What was Ann Hathaway like, and what was her role in her husband’s life? Often, male writers have suggested that she was an encumbrance who entrapped Shakespeare in a joyless marriage when he was too young to know better and who never appreciated his genius. This view has even made its way into popular culture, as in the film Shakespeare in Love. Feminist Germaine Greer argues that this says far more about misogyny than about Ann the actual woman. Ann Hathaway and William Shakespeare married when he was eighteen and she was twenty-six. We can only be sure of the barest facts about their life together. They had three children. Shakespeare left his family behind—but not permanently—to seek a career in the theater. He died in his fifties, at the family home in Stratford, bequeathing Ann, famously, his “second best bed.”
Greer uses modern research methods and new historical knowledge to set Shakespeare’s marriage in the social world of 16th- and early 17th-century England. William may have been lucky in finding Ann. While Greer can only speculate about Ann Hathaway’s specific circumstances, she makes a good case that she worked and supported their children and gave William a safe harbor to which he repeatedly returned. In historical context, it seems even Shakespeare’s will does not reflect poorly on their marriage. What I found most convincing was Greer’s reinterpretation of one of Shakespeare’s sonnets. It does, as Greer argues, read remarkably like a poem about a beloved, absent wife.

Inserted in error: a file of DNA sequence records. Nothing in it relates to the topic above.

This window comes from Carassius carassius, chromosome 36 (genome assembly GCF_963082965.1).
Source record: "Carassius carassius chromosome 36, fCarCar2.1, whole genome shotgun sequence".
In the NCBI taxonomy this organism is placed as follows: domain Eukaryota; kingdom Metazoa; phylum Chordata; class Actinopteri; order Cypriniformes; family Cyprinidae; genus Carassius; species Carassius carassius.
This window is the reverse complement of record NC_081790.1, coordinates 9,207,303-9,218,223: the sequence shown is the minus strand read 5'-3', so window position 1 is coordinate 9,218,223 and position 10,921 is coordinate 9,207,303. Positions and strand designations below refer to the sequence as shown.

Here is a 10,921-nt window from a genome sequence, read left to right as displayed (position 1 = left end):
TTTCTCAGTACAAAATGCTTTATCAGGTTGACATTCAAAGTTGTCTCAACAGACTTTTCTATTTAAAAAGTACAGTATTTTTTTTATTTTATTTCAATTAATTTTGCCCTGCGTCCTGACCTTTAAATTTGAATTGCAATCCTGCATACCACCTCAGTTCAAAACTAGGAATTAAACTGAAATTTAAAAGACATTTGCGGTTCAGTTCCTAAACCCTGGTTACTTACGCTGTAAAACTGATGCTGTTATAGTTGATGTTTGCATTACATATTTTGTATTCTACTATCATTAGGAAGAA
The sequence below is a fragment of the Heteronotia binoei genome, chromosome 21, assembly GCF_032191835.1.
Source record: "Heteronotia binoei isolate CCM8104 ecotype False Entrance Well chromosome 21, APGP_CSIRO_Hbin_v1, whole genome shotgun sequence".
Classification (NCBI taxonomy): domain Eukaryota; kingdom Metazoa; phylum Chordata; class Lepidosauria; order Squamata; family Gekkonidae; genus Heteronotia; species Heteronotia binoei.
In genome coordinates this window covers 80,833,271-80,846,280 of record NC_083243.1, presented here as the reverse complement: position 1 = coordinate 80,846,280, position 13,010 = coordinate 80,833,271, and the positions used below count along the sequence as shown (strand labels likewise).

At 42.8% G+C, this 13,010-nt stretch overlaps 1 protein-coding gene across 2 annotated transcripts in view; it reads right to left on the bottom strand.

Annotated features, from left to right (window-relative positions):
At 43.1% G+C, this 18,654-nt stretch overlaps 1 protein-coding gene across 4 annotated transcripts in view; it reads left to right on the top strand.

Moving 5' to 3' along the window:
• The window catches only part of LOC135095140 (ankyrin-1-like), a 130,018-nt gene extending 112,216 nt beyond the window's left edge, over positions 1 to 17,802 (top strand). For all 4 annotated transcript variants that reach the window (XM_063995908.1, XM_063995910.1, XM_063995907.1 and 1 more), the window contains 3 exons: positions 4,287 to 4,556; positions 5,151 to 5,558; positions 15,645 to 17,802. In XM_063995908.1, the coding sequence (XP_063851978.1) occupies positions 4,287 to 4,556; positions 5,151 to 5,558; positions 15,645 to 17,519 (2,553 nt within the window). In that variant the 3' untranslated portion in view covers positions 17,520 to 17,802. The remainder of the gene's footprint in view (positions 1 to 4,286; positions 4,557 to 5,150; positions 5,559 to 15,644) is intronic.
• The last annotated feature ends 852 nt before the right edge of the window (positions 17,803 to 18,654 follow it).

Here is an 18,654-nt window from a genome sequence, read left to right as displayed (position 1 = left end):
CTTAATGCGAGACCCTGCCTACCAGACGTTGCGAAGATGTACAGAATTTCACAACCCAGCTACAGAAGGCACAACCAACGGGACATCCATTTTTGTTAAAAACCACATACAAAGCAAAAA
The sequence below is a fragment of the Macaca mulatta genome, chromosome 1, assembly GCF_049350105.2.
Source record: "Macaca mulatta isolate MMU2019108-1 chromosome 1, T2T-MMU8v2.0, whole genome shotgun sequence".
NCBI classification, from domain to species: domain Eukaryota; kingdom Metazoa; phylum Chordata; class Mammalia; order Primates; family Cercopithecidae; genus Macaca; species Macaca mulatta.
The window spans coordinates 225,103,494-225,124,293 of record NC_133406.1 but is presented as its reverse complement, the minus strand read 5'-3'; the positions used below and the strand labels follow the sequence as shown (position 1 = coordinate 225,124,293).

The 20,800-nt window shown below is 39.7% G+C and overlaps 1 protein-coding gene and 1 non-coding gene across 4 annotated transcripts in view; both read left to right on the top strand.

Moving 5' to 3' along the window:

This thoroughly enjoyable, brilliantly written book deserves to be widely read. History buffs will relish the details about ordinary life in Shakespeare’s England, and those who love his work will come to a deeper understanding of its roots.